One of the biggest challenges with creating a new business name is that many of the best names (and domains) have already been taken. It’s also expensive in terms of time, money, and effort. So, can it work for a small-to-medium-size MSP? Heartland Technology Solutions’ transition to OXEN Technology suggests that it can, and other MSPs should take note.
Choose A Name That Describes — and Differentiates — Your Company
Founded in 1985, HTS had undergone many big changes over the years, including acquiring four companies and transitioning from break-fix to managed services. One thing the company continued to struggle with, however, was distinguishing its brand from other channel IT companies.
The MSP wanted a name that wasn’t overly used but still represented its Midwestern business values, heritage, and financial strength. “We’re not about selling something new and shiny just because we can; we’re about making life simple for our clients,” said Bob Gentzler, who took over as president of HTS in early January 2015.
Three descriptive words that consistently came up in conversations about what made HTS special were: strong, trusted, and simple. From there, HTS began looking for something that would embody each of its core traits, and it landed on the name OXEN. “Not only do oxen exemplify these traits, they work closely with one another to get the job done,” said Gentzler. “Also, there are only three other Midwest companies with oxen in their name — and none of them are IT companies — which makes it much easier to distinguish our company and build our brand.”
Make Your Decision, Then Pay Attention to Feedback and Metrics
After agreeing on the new name, OXEN Technology, the MSP did an internal launch, reviewing its decision with key vendors at a company retreat followed by a full public rebranding and a new website (www.oxen.tech) shortly afterward. Since the launch, Gentzler said it has sparked a lot of conversations with clients and prospects and has given his company an opportunity to explain and reiterate its core values and differentiators.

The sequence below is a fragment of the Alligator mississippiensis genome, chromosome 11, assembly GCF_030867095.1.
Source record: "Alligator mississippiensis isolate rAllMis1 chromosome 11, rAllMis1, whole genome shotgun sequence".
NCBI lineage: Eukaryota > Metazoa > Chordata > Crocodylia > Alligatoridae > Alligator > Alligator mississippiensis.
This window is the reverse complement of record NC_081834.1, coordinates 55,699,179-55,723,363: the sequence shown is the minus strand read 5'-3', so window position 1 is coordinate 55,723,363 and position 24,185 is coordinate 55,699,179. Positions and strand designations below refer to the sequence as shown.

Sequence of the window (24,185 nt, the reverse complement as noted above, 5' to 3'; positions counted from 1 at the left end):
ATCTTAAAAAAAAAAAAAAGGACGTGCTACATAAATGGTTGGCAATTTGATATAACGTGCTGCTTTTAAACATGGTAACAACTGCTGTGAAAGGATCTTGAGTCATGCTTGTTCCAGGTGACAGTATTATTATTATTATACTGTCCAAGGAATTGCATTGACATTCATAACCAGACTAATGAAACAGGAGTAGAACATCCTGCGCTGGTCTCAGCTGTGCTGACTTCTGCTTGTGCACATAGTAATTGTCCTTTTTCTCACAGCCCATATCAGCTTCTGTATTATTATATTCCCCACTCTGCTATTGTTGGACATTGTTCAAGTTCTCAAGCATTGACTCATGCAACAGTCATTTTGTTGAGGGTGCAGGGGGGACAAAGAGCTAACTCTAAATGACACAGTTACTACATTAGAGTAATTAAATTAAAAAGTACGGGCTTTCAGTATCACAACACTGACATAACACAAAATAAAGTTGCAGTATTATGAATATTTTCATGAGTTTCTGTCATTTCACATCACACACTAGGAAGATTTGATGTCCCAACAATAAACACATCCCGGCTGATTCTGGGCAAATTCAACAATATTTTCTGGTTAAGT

After the rebranding, OXEN experienced 50-percent revenue growth in managed services sales within a year. It’s hard to say definitively what percent of that growth happened as a result of the MSP’s brand overhaul rather than other changes it made, such as changing its BDR offering and sales model. Two things are certain, however. First, no detectable negative repercussion resulted from changing its name. And, second, separating itself from 4,000-plus “Heartland” companies didn’t hurt, either.
Richard Delahaye is Senior Director of Marketing for Barracuda MSP, where he manages the company’s global marketing strategy. Richard has 15 years of experience in high tech B2B marketing with a track record of spearheading innovative campaigns.
Guest blogs such as this one are published monthly and are part of MSPmentor’s annual platinum sponsorship.